She spoke rapidly and excitedly now, throwing off all shyness and reserve. Blakeney was forced to check her vehemence, which might have been thought "suspicious" by some idle citizen unpleasantly inclined.

"Well? And now?" he asked, for the young girl had paused, as if ashamed of her excitement.

"And now she stays in the house, on and on, day after day," continued Anne Mie, speaking more quietly, though with no less intensity. "Why does she not go? She is not safe in France. She belongs to the most hated of all the classes--the idle, rich aristocrats of the old régime. Paul has several times suggested plans for her emigration to England. Madame Déroulède, who is an angel, loves her, and would not like to part from her, but it would be obviously wiser for her to go, and yet she stays. Why?"

"Presumably because--"

"Because she is in love with Paul?" interrupted Anne Mie vehemently. "No, no; she does not love him--at least--Oh! sometimes I don't know. Her eyes light up when he comes, and she is listless when he goes. She always spends a longer time over her toilet when we expect him home to dinner," she added, with a touch of naïve femininity. "But--if it be love, then that love is strange and unwomanly; it is a love that will not be for his good--"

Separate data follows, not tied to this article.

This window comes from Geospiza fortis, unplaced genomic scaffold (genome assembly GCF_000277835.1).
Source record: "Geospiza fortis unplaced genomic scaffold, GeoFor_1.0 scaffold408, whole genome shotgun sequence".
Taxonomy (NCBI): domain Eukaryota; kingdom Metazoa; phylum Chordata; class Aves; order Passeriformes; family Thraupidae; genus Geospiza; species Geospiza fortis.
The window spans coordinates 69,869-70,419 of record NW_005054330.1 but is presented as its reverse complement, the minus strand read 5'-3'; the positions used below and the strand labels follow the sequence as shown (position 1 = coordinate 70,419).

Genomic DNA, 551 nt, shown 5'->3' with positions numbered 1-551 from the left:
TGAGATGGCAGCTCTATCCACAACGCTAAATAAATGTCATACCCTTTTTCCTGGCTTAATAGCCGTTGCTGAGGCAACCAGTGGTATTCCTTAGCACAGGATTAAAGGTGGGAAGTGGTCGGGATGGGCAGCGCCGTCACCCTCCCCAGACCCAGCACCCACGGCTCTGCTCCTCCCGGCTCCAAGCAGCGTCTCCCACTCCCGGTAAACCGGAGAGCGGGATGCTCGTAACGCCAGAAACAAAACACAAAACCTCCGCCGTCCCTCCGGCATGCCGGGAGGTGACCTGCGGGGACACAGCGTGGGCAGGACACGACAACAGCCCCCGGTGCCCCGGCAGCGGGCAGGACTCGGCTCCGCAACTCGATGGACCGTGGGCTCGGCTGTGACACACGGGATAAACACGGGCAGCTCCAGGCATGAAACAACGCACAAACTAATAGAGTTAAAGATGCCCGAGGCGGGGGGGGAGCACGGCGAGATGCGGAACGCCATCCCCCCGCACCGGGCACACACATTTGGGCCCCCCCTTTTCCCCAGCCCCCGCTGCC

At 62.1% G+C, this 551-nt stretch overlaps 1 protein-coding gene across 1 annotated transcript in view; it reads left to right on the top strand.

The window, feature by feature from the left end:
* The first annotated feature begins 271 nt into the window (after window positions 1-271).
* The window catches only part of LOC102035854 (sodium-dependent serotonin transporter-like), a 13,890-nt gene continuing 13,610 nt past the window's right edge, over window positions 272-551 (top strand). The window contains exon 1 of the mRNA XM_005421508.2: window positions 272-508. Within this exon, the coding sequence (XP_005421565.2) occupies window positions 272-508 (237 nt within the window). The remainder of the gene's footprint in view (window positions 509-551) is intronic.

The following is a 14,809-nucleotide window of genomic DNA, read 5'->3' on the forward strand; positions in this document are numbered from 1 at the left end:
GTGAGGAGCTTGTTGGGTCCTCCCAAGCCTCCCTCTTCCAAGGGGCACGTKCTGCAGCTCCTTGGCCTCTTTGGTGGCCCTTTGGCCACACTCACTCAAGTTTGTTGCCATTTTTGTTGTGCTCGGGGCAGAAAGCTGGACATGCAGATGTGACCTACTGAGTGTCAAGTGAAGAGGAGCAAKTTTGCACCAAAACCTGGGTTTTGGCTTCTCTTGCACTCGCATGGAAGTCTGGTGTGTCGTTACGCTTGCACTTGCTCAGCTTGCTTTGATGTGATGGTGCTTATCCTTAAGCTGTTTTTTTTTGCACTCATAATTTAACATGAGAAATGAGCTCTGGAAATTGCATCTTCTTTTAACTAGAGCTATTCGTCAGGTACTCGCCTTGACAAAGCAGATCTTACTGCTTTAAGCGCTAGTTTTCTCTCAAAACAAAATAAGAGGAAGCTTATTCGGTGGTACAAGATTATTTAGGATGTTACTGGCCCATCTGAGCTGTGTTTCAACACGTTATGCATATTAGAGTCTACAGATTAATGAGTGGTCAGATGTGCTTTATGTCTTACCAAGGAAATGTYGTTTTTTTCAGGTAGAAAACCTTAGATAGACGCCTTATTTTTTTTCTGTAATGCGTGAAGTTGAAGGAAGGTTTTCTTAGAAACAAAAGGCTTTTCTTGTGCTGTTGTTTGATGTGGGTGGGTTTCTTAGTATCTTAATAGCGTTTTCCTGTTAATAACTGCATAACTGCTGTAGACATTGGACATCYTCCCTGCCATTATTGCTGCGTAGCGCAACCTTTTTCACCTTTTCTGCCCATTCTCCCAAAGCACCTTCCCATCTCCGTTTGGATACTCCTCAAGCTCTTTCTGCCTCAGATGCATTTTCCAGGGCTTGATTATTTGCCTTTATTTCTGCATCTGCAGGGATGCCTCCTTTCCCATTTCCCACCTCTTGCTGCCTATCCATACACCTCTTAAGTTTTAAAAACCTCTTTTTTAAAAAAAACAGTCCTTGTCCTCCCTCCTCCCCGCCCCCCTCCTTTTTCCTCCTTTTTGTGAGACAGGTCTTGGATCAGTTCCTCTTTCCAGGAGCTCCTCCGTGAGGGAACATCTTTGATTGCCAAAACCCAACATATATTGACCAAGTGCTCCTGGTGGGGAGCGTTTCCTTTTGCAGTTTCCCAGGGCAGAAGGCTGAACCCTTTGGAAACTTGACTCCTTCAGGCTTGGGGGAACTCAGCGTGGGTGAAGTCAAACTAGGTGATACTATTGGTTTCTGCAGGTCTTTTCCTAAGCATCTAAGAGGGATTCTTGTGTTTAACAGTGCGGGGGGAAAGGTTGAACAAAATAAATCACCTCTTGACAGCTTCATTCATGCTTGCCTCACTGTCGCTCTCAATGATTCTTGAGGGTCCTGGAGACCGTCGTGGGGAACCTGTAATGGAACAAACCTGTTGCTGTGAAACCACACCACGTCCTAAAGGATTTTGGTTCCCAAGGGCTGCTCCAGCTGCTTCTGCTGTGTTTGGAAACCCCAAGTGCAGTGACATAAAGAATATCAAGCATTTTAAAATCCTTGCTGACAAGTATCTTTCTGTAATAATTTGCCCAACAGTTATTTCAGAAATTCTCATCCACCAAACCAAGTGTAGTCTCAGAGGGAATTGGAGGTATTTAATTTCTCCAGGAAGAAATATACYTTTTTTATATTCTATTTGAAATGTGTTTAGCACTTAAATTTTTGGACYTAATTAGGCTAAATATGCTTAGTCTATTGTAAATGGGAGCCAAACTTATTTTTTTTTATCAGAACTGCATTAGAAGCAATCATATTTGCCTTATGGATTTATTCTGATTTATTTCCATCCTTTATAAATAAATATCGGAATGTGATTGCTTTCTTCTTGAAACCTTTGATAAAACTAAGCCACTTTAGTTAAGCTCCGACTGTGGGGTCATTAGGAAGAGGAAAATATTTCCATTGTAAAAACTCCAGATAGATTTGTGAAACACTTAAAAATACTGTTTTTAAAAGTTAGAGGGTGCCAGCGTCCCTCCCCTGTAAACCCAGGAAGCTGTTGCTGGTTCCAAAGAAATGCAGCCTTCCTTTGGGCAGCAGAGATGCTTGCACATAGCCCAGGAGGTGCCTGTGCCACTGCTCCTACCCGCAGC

"Why should you think that?"

"I don't know," said the girl simply. "Isn't it an instinct?"

"Not a very unerring one in this case, I fear."

"Why?"

"Because your own love for Paul Déroulède has blinded you--Ah! you must pardon me, mademoiselle; you sought this conversation and not I, and I fear me I have wounded you. Yet I would wish you to know how deep is my sympathy with you, and how great my desire to render you a service if I could."

"I was about to ask a service of you, monsieur."

"Then command me, I beg of you."

"You are Paul's friend--persuade him that that woman in his house is astanding danger to his life and liberty."

"He would not listen to me."

"Oh! a man always listens to another."

"Except on one subject--the woman he loves."

He had said the last words very gently but very firmly. He was deeply, tenderly sorry for the poor, deformed, fragile girl, doomed to be a witness of that most heartrending of human tragedies, the passing away of her own scarce-hoped-for happiness. But he felt that at this moment the kindest act would be one of complete truth. He knew that Paul Déroulède's heart was completely given to Juliette de Marny; he too, like Anne Mie, instinctively mistrusted the beautiful girl and her strange, silent ways, but, unlike the poor hunchback, he knew that no sin which Juliette might commit would henceforth tear her from out the heart of his friend; that if, indeed, she turned out to be false, or even treacherous, she would, nevertheless, still hold a place in Déroulède's very soul, which no one else would ever fill.